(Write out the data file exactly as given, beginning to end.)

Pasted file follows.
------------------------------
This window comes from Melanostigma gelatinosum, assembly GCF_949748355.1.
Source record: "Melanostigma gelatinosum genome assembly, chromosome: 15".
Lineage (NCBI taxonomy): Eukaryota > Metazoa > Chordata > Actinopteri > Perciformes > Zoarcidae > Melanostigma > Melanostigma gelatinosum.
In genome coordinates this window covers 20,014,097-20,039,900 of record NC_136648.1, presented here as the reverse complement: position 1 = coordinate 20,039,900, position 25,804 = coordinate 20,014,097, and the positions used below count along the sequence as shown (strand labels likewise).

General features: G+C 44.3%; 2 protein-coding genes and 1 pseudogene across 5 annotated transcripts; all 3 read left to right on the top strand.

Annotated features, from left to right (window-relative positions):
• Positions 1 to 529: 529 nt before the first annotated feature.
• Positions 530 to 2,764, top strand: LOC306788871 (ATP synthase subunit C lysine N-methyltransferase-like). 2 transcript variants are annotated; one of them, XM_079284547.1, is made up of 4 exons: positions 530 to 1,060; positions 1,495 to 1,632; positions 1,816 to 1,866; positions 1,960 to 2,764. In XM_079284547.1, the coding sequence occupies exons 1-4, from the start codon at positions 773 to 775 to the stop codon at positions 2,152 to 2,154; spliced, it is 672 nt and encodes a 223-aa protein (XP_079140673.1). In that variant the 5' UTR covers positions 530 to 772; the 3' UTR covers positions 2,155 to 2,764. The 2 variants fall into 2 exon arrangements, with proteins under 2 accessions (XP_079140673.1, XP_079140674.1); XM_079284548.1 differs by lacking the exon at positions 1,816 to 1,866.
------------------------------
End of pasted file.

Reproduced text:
This window comes from Melanostigma gelatinosum, assembly GCF_949748355.1.
Source record: "Melanostigma gelatinosum genome assembly, chromosome: 15".
Lineage (NCBI taxonomy): Eukaryota > Metazoa > Chordata > Actinopteri > Perciformes > Zoarcidae > Melanostigma > Melanostigma gelatinosum.
In genome coordinates this window covers 20,014,097-20,039,900 of record NC_136648.1, presented here as the reverse complement: position 1 = coordinate 20,039,900, position 25,804 = coordinate 20,014,097, and the positions used below count along the sequence as shown (strand labels likewise).

General features: G+C 44.3%; 2 protein-coding genes and 1 pseudogene across 5 annotated transcripts; all 3 read left to right on the top strand.

Annotated features, from left to right (window-relative positions):
• Positions 1 to 529: 529 nt before the first annotated feature.
• Positions 530 to 2,764, top strand: LOC306788871 (ATP synthase subunit C lysine N-methyltransferase-like). 2 transcript variants are annotated; one of them, XM_079284547.1, is made up of 4 exons: positions 530 to 1,060; positions 1,495 to 1,632; positions 1,816 to 1,866; positions 1,960 to 2,764. In XM_079284547.1, the coding sequence occupies exons 1-4, from the start codon at positions 773 to 775 to the stop codon at positions 2,152 to 2,154; spliced, it is 672 nt and encodes a 223-aa protein (XP_079140673.1). In that variant the 5' UTR covers positions 530 to 772; the 3' UTR covers positions 2,155 to 2,764. The 2 variants fall into 2 exon arrangements, with proteins under 2 accessions (XP_079140673.1, XP_079140674.1); XM_079284548.1 differs by lacking the exon at positions 1,816 to 1,866.